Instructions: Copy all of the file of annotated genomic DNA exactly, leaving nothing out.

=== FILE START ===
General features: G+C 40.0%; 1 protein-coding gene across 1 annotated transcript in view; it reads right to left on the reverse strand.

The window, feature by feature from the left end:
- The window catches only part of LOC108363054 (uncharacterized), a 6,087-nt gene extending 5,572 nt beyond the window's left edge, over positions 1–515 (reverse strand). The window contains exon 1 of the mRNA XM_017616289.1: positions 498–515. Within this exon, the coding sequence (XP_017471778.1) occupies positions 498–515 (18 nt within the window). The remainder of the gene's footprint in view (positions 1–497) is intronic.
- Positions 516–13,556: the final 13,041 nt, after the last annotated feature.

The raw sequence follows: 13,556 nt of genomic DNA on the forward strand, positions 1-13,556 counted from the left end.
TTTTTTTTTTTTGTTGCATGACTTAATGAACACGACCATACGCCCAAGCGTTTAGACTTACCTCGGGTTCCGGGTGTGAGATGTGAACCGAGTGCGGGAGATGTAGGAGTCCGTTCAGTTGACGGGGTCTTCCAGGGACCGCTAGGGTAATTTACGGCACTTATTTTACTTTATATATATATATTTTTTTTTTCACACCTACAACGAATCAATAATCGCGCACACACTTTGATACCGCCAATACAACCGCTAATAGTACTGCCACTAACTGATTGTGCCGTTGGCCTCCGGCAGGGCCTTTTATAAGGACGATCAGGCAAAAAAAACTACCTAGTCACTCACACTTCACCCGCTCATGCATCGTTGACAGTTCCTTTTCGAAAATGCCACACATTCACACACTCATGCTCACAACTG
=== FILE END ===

General features: G+C 40.0%; 1 protein-coding gene across 1 annotated transcript in view; it reads right to left on the reverse strand.

The window, feature by feature from the left end:
- The window catches only part of LOC108363054 (uncharacterized), a 6,087-nt gene extending 5,572 nt beyond the window's left edge, over positions 1–515 (reverse strand). The window contains exon 1 of the mRNA XM_017616289.1: positions 498–515. Within this exon, the coding sequence (XP_017471778.1) occupies positions 498–515 (18 nt within the window). The remainder of the gene's footprint in view (positions 1–497) is intronic.
- Positions 516–13,556: the final 13,041 nt, after the last annotated feature.

The raw sequence follows: 13,556 nt of genomic DNA on the forward strand, positions 1-13,556 counted from the left end.
TTTTTTTTTTTTGTTGCATGACTTAATGAACACGACCATACGCCCAAGCGTTTAGACTTACCTCGGGTTCCGGGTGTGAGATGTGAACCGAGTGCGGGAGATGTAGGAGTCCGTTCAGTTGACGGGGTCTTCCAGGGACCGCTAGGGTAATTTACGGCACTTATTTTACTTTATATATATATATTTTTTTTTTCACACCTACAACGAATCAATAATCGCGCACACACTTTGATACCGCCAATACAACCGCTAATAGTACTGCCACTAACTGATTGTGCCGTTGGCCTCCGGCAGGGCCTTTTATAAGGACGATCAGGCAAAAAAAACTACCTAGTCACTCACACTTCACCCGCTCATGCATCGTTGACAGTTCCTTTTCGAAAATGCCACACATTCACACACTCATGCTCACAACTG